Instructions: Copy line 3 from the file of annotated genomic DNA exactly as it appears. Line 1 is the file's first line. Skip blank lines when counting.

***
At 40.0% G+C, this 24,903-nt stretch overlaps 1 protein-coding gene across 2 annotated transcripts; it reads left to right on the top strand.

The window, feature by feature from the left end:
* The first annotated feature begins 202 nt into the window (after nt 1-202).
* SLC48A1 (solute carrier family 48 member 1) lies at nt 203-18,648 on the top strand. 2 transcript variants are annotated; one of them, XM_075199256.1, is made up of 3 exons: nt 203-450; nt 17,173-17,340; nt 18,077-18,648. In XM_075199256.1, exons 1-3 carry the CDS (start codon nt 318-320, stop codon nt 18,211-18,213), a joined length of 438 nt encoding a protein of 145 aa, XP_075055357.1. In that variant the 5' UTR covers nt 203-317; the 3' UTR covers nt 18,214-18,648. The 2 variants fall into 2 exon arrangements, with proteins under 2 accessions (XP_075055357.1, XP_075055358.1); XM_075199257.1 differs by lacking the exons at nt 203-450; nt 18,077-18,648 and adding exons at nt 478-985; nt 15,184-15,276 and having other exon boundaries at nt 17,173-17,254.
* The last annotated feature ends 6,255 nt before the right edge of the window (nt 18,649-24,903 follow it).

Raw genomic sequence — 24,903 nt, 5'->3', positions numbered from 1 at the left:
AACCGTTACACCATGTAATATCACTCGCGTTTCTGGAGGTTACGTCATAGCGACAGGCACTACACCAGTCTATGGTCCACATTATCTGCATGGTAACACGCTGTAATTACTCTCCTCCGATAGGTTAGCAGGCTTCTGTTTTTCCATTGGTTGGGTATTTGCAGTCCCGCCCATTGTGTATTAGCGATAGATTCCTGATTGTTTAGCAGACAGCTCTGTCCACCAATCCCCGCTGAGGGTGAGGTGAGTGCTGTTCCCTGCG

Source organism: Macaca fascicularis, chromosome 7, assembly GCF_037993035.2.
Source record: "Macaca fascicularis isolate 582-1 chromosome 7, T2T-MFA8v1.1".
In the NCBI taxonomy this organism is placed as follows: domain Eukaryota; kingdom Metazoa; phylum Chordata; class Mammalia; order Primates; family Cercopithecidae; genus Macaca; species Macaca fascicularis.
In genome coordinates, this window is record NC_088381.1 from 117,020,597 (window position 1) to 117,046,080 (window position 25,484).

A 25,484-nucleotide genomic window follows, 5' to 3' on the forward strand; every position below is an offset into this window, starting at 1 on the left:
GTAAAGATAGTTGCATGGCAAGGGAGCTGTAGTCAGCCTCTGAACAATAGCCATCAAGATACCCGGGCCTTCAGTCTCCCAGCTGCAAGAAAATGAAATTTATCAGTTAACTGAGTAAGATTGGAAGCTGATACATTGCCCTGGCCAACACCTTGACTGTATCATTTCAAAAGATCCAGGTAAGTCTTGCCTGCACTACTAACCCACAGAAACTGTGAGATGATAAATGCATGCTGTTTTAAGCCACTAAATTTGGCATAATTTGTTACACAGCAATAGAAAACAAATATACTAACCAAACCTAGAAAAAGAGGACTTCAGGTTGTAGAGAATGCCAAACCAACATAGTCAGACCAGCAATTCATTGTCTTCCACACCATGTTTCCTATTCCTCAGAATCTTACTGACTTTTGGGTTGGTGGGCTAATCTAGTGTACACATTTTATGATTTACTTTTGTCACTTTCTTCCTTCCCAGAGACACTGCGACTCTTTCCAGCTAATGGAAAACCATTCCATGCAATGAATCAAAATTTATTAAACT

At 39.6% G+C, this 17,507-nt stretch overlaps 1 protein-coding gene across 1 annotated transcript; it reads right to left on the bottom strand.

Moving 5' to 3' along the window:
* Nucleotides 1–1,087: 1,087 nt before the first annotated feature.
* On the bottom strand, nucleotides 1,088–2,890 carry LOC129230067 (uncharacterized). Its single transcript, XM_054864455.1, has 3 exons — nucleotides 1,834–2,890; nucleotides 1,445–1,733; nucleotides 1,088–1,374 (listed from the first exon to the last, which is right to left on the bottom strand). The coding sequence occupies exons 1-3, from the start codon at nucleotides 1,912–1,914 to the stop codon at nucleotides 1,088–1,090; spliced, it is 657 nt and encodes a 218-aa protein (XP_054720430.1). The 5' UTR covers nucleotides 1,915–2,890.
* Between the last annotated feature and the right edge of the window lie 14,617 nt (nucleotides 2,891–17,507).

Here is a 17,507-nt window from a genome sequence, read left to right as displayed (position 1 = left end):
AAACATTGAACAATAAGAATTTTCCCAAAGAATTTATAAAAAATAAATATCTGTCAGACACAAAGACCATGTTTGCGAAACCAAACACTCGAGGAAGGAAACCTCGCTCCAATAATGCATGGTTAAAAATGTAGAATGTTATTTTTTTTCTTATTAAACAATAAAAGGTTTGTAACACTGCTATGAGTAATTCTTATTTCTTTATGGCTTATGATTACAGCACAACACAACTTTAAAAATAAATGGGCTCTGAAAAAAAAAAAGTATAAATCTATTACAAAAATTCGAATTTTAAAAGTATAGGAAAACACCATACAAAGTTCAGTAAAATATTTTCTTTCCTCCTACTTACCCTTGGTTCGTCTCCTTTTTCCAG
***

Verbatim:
* The first annotated feature begins 202 nt into the window (after nt 1-202).